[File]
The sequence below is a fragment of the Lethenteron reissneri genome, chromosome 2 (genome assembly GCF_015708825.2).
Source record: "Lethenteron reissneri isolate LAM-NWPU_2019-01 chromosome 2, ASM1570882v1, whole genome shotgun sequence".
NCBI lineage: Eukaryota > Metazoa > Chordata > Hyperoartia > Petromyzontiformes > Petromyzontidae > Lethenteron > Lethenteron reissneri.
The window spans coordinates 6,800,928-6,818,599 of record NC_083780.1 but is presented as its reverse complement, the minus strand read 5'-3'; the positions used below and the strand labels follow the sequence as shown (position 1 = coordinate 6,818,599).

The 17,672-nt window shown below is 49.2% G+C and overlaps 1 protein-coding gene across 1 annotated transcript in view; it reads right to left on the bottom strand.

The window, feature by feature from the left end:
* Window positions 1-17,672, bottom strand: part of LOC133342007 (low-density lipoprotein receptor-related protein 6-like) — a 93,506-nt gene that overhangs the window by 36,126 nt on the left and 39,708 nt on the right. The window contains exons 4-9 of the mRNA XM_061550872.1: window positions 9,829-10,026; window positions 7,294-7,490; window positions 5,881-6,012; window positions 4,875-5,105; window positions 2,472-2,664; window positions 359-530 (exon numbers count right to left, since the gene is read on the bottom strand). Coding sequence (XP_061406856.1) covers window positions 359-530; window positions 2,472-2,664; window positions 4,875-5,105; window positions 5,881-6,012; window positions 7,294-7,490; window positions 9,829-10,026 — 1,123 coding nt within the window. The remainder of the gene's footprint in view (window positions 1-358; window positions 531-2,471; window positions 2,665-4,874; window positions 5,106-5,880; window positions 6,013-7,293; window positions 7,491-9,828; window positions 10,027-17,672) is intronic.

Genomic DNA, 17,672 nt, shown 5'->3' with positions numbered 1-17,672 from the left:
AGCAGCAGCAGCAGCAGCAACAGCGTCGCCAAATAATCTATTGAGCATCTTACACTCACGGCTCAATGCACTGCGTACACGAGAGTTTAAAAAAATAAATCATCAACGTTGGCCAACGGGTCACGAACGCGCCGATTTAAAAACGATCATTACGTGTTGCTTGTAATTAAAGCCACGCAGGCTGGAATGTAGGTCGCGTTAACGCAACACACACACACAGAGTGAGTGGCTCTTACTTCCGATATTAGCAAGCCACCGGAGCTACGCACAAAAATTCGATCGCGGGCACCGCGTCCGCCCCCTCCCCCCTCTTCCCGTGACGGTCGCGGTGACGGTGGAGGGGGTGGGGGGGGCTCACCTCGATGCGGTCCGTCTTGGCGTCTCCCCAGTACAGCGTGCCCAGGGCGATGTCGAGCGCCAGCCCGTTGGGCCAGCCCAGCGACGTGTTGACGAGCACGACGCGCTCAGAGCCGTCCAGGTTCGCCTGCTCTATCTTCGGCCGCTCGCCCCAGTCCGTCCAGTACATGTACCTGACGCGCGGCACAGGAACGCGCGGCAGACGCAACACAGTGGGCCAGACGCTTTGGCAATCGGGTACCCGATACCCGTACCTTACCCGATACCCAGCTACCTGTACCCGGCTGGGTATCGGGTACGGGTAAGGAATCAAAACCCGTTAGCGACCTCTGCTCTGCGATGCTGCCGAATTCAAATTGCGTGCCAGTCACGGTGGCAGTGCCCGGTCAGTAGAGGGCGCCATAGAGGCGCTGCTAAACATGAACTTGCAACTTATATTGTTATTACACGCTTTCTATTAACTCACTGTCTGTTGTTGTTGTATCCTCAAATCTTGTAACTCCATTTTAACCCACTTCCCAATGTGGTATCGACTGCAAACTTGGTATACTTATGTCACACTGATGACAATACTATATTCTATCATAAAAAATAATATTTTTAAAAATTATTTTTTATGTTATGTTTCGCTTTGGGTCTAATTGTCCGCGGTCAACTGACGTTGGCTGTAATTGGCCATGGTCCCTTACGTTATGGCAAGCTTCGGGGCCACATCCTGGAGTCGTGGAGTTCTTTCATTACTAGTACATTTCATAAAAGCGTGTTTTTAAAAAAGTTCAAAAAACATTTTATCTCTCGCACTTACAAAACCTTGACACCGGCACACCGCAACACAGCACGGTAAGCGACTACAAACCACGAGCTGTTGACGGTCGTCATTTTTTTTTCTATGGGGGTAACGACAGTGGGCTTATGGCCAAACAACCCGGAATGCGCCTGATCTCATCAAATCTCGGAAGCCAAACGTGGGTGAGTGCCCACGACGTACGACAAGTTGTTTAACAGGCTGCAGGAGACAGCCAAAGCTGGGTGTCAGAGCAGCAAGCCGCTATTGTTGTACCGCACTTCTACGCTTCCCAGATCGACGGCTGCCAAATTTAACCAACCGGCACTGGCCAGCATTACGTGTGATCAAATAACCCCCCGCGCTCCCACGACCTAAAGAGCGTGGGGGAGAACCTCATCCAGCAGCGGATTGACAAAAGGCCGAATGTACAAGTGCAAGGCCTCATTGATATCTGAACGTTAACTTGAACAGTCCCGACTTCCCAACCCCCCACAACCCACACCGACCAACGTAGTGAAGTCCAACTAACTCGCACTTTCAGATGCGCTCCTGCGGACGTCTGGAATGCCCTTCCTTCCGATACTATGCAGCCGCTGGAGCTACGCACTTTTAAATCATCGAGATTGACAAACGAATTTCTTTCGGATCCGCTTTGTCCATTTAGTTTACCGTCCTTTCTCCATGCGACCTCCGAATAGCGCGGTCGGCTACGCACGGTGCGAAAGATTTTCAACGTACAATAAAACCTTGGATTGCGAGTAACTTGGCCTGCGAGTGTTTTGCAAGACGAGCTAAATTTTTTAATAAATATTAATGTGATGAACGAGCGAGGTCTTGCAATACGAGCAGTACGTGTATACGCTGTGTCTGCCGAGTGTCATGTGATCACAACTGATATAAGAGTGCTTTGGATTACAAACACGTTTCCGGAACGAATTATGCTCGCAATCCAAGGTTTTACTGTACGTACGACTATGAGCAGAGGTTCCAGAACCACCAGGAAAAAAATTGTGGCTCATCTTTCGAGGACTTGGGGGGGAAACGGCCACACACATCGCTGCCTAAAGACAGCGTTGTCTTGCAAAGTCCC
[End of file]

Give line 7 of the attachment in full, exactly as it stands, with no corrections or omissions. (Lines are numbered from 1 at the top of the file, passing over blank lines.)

* Window positions 1-17,672, bottom strand: part of LOC133342007 (low-density lipoprotein receptor-related protein 6-like) — a 93,506-nt gene that overhangs the window by 36,126 nt on the left and 39,708 nt on the right. The window contains exons 4-9 of the mRNA XM_061550872.1: window positions 9,829-10,026; window positions 7,294-7,490; window positions 5,881-6,012; window positions 4,875-5,105; window positions 2,472-2,664; window positions 359-530 (exon numbers count right to left, since the gene is read on the bottom strand). Coding sequence (XP_061406856.1) covers window positions 359-530; window positions 2,472-2,664; window positions 4,875-5,105; window positions 5,881-6,012; window positions 7,294-7,490; window positions 9,829-10,026 — 1,123 coding nt within the window. The remainder of the gene's footprint in view (window positions 1-358; window positions 531-2,471; window positions 2,665-4,874; window positions 5,106-5,880; window positions 6,013-7,293; window positions 7,491-9,828; window positions 10,027-17,672) is intronic.